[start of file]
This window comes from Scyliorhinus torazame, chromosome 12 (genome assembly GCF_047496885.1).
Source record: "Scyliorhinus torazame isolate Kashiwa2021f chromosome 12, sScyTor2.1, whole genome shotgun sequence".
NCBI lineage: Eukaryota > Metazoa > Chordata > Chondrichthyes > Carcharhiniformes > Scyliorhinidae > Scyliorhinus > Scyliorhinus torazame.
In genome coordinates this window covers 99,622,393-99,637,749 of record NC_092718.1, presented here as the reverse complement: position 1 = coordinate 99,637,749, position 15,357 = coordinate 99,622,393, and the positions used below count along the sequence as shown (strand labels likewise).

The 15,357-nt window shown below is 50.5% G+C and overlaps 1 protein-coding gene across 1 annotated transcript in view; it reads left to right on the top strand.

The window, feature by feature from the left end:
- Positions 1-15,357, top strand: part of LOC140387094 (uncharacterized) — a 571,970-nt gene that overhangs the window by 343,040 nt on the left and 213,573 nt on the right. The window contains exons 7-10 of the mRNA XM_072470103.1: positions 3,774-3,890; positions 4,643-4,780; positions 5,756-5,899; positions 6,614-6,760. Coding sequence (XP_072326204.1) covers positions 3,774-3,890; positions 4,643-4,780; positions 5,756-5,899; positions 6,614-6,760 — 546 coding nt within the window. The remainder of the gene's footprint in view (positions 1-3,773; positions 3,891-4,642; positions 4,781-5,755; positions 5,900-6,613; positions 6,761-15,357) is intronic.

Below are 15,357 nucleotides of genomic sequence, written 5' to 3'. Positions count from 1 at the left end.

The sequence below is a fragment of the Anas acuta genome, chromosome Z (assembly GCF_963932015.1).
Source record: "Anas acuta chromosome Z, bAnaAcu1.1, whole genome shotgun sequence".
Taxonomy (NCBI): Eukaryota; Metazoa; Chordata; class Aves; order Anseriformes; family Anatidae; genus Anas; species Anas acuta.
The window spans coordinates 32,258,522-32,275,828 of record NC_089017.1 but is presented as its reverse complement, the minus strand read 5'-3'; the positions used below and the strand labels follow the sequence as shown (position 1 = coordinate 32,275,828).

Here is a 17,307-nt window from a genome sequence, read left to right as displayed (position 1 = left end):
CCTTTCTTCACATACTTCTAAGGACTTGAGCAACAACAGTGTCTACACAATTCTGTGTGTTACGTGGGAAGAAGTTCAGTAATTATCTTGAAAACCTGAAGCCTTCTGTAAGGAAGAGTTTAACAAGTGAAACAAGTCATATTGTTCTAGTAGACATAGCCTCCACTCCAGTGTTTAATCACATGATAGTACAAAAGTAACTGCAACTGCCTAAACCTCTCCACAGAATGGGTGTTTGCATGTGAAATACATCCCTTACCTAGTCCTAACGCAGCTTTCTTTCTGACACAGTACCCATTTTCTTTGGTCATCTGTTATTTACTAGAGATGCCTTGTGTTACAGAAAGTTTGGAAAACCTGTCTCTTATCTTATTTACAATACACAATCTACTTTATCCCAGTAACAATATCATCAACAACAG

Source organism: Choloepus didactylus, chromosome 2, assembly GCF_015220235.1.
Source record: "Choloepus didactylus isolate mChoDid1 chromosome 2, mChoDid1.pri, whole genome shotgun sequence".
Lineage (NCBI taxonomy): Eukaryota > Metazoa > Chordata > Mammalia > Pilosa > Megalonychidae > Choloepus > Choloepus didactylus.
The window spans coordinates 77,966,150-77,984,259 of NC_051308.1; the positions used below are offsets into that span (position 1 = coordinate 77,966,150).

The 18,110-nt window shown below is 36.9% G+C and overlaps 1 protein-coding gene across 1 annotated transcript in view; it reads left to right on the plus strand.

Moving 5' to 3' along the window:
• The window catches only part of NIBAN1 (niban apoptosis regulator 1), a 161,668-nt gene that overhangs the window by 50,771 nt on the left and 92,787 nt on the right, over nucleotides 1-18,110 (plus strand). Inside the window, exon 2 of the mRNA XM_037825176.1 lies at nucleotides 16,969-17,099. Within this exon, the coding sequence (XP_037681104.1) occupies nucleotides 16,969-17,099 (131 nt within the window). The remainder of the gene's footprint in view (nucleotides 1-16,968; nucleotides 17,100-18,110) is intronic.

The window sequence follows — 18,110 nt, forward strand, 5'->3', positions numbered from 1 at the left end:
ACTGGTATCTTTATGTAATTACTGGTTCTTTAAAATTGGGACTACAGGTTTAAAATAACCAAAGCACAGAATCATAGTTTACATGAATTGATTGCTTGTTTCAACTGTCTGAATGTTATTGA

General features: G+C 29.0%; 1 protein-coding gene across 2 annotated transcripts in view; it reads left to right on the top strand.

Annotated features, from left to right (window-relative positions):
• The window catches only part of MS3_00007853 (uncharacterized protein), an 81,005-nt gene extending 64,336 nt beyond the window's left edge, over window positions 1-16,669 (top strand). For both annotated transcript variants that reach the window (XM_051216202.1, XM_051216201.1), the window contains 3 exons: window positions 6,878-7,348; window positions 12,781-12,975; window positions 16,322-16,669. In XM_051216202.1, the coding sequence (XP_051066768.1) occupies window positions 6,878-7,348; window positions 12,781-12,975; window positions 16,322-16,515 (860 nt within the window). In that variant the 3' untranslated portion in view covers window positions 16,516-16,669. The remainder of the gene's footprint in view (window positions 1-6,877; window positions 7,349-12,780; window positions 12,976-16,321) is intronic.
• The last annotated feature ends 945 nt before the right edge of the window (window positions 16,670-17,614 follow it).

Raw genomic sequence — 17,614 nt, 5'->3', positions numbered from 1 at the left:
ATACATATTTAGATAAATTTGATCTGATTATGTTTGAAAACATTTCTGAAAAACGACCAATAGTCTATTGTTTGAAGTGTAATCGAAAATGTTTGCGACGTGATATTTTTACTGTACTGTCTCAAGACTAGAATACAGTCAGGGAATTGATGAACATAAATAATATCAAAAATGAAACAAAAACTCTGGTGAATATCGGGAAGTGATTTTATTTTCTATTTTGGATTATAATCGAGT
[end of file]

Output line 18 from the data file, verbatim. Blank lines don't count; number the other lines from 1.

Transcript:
The window spans coordinates 77,966,150-77,984,259 of NC_051308.1; the positions used below are offsets into that span (position 1 = coordinate 77,966,150).